All this goes to show how seriously this kind of fraud is taken by both the state of California and the City of Los Angeles.
First, we should mention that the penalty for an employer failing to provide workers' compensation insurance is up to 18 months in jail and a maximum fine of $11,000.
The punishments for worker’s comp fraud are very complex, but if a violation falls under California Insurance Code 1871.4, possible sentences include:
- For a felony, 2 to 5 years in jail and a fine of twice the amount defrauded but not less than $150,000.
- As a misdemeanor, a year in county jail and the same fine as for the felony.
- In all cases, full restitution of the monies taken by fraud and to anyone hurt financially by the fraudulent activity.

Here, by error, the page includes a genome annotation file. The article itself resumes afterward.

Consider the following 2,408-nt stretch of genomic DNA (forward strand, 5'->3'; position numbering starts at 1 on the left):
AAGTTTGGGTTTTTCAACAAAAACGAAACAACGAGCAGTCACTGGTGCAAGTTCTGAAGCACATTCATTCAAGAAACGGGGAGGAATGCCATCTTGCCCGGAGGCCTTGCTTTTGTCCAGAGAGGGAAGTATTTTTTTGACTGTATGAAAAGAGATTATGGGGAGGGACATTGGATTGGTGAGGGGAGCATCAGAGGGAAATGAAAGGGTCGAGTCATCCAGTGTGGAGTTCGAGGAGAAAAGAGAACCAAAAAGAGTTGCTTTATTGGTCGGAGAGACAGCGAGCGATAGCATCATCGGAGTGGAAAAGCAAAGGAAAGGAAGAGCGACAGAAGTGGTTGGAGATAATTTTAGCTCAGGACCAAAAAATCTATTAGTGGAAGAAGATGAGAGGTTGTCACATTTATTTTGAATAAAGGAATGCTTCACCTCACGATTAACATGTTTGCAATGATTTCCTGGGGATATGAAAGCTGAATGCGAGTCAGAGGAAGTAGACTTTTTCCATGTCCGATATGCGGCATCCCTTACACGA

For violations of Penal Code Section 549, the punishments are as follows:
- As a felony, 16 months to 3 years in jail and a fine of twice the amount defrauded but not less than $50,000.
- As a misdemeanor, up to a year in jail and the same fine as for the felony.
Violations of PC 550 are punishable as follows:
- As a felony, a 2 to 5 year jail term and a fine of double the amount defrauded but not less than $50,000.
- As a misdemeanor, a year in jail, probation, and a maximum fine of $10,000.
- If the amount defrauded is $950 or less (petty theft), including all false claims across 12 months' time, it is a misdemeanor and punishable by 6 months in jail and a fine of up to $1,000.
In addition to other punishments, doctors, pharmacists, and nurses could likely lose their jobs or suffer professional discipline.